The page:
Online Freelancing: A ‘Dream Job’ in the Globalized World?

freelancerToday is different than before. Long, long time ago people used to settle in one place and remain there for their lifetimes, in large because there were no roads or public infrastructure available. Then people built roads, invented cars and trains, and started moving between cities. Next, planes were invented, people started learning languages, and started moving between countries and continents. Today, with all its transportation technology, visa and visa-free regimes, and generally high levels of education, people are as global and as mobile as ever. If before we tried to build family homes, which were in use by many generations, now we try to be as little attached as possible: renting is being preferred to owning.

Naturally, today’s job market reflects these differences as well. A lot is spoken about Generation Y and their strive for flexibility and diversity in the workplace. Today’s ‘dream job’ is shifting from the stability of home-based office positions towards a position with no time or location boundaries. ‘No office, boss or desk are needed anymore, just give me a laptop and an Internet connection’ – could be the motto of the modern workforce. Certainly not for everyone, however, certainly for the ones called online freelancers.

The spread of online freelance jobs

According to a global survey carried out by one of the leading platforms for online work, Elance, freelance workers thrive as independent professionals, exhibiting more happiness and productivity compared to their past roles as full-time employees. It seems that this new way of arranging work is also favored by businesses, who can get lots of work done fast and cost efficiently. According to Elance’s 2013 survey data, compared to 2010 the amount of freelance jobs posted has doubled, and freelancers’ earnings have tripled. The range of skills in demand is also increasing, with the majority of jobs posted in the categories of writing and translation, IT and programming, finance and management, as well as design and multimedia. As for the top hiring countries, Elance data suggest that the US leads, followed by Australia, the UK, Canada and UAE. The list of countries with most freelancers is topped also by the US, and followed by India, Ukraine, Pakistan, and the UK.

Recent articles by Forbes and The Economist also echo the notion of the changing job market, highlighting the several advantages for businesses to hire through the cloud.

Indeed, as the main online job portals report, there is demand for just about any job that can be done in front of a computer, starting from simple tasks of data entry up until the complexities of law or designer jobs. As such, businesses that need this kind of job done are in great advantage, as their potential hires are just a click away. Moreover, the pool of potential hires gets truly global and diverse, which also allows for substantial price negotiations. As The Economist story implies, if before the main option of getting a short video translation done was to pay $1,500 on a local rate, then today the same job is being bid to be done by several international freelancers for the prices of up to just $33.33. Great deal, isn’t it?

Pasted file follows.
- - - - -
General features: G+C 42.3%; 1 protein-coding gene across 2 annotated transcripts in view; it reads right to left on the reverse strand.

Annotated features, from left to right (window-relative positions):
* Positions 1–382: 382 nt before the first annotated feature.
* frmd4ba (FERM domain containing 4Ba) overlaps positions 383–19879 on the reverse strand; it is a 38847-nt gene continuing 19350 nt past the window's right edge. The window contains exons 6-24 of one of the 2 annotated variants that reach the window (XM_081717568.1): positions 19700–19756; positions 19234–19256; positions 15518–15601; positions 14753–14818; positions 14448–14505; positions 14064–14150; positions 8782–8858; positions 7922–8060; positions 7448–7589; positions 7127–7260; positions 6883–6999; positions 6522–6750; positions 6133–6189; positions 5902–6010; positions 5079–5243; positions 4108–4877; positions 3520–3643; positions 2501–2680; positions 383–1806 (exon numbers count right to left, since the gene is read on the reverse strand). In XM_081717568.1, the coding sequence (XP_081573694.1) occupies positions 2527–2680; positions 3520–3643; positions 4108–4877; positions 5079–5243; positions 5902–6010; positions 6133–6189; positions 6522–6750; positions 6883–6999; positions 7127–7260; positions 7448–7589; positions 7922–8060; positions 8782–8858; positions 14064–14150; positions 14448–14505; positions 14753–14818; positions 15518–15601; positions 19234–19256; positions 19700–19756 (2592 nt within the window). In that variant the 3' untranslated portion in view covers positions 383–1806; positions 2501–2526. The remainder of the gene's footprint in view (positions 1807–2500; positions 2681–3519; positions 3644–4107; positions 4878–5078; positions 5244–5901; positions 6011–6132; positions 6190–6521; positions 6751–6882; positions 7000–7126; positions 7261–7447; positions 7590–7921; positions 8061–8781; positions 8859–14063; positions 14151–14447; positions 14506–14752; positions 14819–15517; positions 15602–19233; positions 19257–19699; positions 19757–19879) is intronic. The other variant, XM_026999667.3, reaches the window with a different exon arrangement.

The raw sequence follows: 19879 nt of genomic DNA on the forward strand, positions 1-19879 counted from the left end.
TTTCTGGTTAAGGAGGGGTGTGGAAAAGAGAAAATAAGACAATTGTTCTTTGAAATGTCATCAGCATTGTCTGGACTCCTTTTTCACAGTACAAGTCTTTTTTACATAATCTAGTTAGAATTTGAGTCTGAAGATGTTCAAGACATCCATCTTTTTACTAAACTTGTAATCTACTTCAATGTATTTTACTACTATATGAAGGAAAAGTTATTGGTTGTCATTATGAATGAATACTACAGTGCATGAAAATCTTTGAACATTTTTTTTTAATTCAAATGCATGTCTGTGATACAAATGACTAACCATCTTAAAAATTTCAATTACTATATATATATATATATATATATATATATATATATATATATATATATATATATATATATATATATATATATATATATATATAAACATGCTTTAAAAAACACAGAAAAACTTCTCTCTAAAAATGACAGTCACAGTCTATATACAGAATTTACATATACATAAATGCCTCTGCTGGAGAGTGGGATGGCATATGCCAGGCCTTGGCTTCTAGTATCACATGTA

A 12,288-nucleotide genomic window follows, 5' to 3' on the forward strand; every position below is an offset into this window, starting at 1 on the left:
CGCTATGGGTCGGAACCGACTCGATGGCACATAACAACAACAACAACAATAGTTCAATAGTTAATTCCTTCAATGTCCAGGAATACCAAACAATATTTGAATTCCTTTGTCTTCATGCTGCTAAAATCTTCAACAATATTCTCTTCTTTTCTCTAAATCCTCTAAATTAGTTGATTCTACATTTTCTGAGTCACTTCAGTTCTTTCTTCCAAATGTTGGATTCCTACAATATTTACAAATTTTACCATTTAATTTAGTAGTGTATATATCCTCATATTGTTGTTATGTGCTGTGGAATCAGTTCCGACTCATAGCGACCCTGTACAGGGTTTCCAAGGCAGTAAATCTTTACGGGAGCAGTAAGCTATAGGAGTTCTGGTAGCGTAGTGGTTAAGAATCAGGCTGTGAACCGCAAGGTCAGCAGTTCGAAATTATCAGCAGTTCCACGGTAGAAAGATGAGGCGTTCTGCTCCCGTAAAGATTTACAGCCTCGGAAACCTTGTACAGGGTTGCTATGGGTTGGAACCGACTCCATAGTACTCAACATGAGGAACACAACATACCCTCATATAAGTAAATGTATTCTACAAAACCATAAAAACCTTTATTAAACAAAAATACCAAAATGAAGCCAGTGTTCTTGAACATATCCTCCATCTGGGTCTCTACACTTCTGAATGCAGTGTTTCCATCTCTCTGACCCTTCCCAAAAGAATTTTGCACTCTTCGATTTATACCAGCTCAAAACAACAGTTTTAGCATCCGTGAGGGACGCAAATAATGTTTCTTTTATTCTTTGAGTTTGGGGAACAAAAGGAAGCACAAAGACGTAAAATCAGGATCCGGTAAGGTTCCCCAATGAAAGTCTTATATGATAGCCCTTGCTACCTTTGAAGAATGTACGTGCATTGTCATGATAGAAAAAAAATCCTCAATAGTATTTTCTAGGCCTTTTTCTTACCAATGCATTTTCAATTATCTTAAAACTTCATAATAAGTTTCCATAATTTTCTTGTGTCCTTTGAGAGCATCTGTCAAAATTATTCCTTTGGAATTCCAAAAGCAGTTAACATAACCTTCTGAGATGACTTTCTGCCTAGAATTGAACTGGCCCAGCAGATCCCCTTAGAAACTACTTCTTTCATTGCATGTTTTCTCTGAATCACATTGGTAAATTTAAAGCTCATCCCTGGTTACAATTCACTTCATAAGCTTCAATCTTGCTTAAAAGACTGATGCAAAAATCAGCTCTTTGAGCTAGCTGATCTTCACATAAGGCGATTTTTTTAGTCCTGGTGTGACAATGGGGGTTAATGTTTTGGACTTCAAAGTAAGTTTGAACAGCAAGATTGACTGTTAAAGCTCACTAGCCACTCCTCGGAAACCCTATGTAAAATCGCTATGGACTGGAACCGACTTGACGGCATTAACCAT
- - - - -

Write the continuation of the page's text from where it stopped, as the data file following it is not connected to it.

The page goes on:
What are the risks involved?

In a virtual reality anonymity may be one of the biggest risk factors. In essence, how can a company make sure that the freelance professional is real, and that the job is done by the one who accepted it, rather than being passed on to someone else?

Given these risks, online job platforms introduce online ID verification systems, use ratings and recommendation data for their registered freelancers – and general website reputation ratings are also available. As The Economist puts it, with the spread of online work there is also a big improvement ‘on the old method of picking someone at random out of a phone book’.

Naturally, there are more risks to consider, on both the job provider and freelancer sides. However, the pure fact of how rapid online work is developing says it all: As reported in the Forbes article, the size of the global online work industry is expected to grow from currently $1-$2 billion to $5 billion by 2018. In the same vein, the CEO of oDesk, the world’s largest online workplace, estimates that by 2020 one in every three workers will be hired online. This makes one wonder what will happen with all those that are motivated (and strive) to physically relocate internationally for work…

 

29 thoughts on “Online Freelancing: A ‘Dream Job’ in the Globalized World?

  1. Freelancing is not such a bed of roses as the article would like us to believe. yes there is the flexible working hours and working environment, but there is the untold story of the not so stable source of income

  2. Thanks for the article, which reflects my own experience.
    It is of note, however, that international legal/tax frameworks have not kept up with this trend at all: Once I have attracted repeat customers from overseas, they are quick to pressure me to ‘normalize’ by registering a business etc. From there on, trying to figure out e.g. where, how and to whom to pay social security deductions can get diabolically confusing.

  3. As a freelancer i think it needs a serious attention to get success and make it as a full time career with flexible time and activities.The benefits of being a freelancer include the ability to make your own schedules and control your own workflow.
    If you rightly know your skills or get the skills where there is low competition then you are successful.If you are good in python or ruby on rail then you can get job easily on odesk,freelancer etc as compared to wordpress.For students Academic writing services is the best way to be a successful freelancer as compared to programming or VA.